Carlotta assumed with gusto her new role as widow and literary heir of the great dramatist she called (sometimes in mockery) “the Master.” Her guardianship, particularly with regard to the disposition of his plays, was sometimes viciously disparaged by O’Neill’s friends and associates. But O’Neill himself would probably have viewed her actions with ironic detachment. Knowing her inside out, he left her the absolute right to dispose as she pleased of his literary estate.

Uncannily, she began to assume O’Neill’s character, in much the same way that Lavinia Mannon, in Mourning Becomes Electra, assumed the character of her dead mother, Christine. Carlotta played a dual role—that of the dramatically mourning widow, who dressed exclusively in black, down to her carefully chosen jewelry, and that of O’Neill’s alter-ego, managing his literary property in a manner that was, she believed, dictated to her in vaguely mystical terms by O’Neill’s spirit. She became O’Neill.

Late in 1955 she moved from Boston, where she had buried him, to the Lowell Hotel in New York. She and O’Neill had stayed there briefly years earlier, and now his ghost moved in with her.

“Two years ago today—at this hour—Gene was dying! Will I ever be able to free myself from this man—and the love I felt for him!” she wrote to The New York Times theatre critic, Brooks Atkinson, with whom O’Neill had been friends.

Carlotta then began a tug of war to retrieve the manuscript of Long Day’s Journey Into Night, which O’Neill had consigned to the vault of his publisher, Bennett Cerf of Random House, with instructions that it be locked away until 25 years after his death—so that no one would be alive to question its autobiographical origins. Cerf did his best to honor O’Neill’s request but Carlotta, her husband’s legally undisputable heir and executrix, was of course triumphant.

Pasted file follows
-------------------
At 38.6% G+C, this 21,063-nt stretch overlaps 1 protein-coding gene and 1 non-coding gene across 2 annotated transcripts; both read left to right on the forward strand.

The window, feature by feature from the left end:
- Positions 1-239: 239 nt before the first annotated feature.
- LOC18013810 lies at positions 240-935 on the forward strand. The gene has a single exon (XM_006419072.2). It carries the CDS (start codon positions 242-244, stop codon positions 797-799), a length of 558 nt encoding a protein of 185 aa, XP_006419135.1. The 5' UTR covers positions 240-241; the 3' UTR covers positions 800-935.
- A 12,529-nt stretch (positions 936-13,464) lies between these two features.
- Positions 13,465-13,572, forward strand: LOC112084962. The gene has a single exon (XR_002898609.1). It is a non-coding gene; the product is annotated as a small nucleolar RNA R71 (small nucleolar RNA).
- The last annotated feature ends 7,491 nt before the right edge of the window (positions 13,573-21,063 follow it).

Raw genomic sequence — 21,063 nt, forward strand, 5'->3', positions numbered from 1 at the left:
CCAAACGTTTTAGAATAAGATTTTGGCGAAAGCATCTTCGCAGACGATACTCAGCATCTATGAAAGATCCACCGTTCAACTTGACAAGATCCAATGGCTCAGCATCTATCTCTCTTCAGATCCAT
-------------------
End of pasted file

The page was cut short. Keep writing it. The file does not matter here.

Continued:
The play was published in February of 1956 and in the same month was produced in Stockholm with great success. A month later Carlotta placed it in the hands of José Quintero and Theodore Mann for production on Broadway. She had admired their hugely successful off-Broadway revival, that May, of The Iceman Cometh—a production that featured an unknown actor named Jason Robards in the role of Hickey, the deluded salesman.

Critics began re-evaluating O’Neill, and Carlotta was shrewd enough to realize that a production of Long Day’s Journey could revitalize his reputation—and that Carlotta, who was beginning to run short of funds, could profit from the play’s presumed success.